Warmup: You’re going to be talking to yourself, so go find a mirror. Start by making a truthful observation about yourself using the phrase “You look ______ ” and filling in that blank with an emotion, e.g. happy, sad, excited, etc. You will then AGREE by saying, “Yes, because ______”, and give yourself a reason for looking that specific way. Just make it up. For example:
You look tired.
Yes, because my dog was barking all night.
You look weirded out.
Yes, because talking to myself in the mirror is AWKWARD!
Exercise: OK, now let’s apply this emotional POV to a piece of corporate communication. You’re going to write a short article for your company’s newsletter about the new addition of Summer Fridays — a company perk that allows staff to take two additional Fridays off in the summer.
Before you start writing, you need to decide on a POV about this and a reason why you’re adopting that POV. Are you happy about it? Most people would be, because that’s more time off! But what if you were annoyed about it, because managing those calendars could be a real pain? Choose a POV, then take 5 minutes and write a quick paragraph about it. You’ll see that when you have a strong POV, you can often bypass the inner editor that’s getting in your way of getting words to the page.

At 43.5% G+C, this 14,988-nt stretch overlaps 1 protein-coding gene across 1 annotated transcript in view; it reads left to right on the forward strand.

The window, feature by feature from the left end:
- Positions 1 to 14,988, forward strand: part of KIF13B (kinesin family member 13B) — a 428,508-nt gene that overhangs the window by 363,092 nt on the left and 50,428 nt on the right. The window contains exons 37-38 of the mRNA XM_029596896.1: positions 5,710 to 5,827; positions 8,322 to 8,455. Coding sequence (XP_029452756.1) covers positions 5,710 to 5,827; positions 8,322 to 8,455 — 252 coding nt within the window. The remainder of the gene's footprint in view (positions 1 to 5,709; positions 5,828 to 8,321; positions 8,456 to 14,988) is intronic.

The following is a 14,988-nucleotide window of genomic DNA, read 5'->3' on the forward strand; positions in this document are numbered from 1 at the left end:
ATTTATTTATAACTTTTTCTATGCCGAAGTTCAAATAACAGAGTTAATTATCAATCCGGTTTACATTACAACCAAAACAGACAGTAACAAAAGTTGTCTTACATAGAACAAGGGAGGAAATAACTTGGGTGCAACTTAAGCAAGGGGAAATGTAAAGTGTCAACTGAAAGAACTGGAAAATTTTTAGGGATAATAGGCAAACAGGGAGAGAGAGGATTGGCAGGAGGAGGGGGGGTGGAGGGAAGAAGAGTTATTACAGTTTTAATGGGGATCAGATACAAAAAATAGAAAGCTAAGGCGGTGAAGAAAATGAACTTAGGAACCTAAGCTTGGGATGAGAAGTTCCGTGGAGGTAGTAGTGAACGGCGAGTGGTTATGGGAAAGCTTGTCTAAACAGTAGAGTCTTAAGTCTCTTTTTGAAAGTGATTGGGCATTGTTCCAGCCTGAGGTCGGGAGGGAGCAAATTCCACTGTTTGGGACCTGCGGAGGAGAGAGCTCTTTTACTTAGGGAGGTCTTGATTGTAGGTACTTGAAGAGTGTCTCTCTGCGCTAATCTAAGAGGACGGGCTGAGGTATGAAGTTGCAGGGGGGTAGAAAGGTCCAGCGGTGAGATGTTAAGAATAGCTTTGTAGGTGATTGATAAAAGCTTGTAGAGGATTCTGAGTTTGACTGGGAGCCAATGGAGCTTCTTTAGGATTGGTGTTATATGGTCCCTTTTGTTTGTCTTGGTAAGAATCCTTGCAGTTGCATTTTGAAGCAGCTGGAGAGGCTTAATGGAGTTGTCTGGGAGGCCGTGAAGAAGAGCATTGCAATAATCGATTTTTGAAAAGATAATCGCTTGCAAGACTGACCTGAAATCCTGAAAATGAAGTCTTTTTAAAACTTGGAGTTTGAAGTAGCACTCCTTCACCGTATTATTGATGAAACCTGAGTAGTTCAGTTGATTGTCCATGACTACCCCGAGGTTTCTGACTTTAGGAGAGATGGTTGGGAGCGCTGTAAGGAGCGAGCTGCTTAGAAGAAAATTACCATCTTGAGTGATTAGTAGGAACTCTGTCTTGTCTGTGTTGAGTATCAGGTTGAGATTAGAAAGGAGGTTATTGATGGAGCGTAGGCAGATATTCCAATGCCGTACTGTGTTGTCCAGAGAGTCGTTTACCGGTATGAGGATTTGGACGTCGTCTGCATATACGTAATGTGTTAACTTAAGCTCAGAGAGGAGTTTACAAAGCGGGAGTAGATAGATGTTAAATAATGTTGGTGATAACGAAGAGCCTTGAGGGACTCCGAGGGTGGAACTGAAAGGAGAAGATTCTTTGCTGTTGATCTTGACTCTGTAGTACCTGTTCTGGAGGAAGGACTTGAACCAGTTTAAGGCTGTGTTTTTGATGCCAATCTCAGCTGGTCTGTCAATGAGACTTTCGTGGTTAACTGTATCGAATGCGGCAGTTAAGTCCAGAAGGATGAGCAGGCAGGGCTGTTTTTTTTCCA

4. Play the part. (Walk the walk, then talk the talk.)
And so to our final tip: play the part. In improvisation, embodying a character takes you to new places. And by that I mean not only taking on emotional POVs, but physical characteristics as well.
For example, if you’re writing an article for a medical publication and your target readers are women suffering from osteoporosis, what if you tried to embody what osteoporosis feels like? It can actually change your writing and get you kickstarted in a good direction. In fact, as noted in Psychology Today: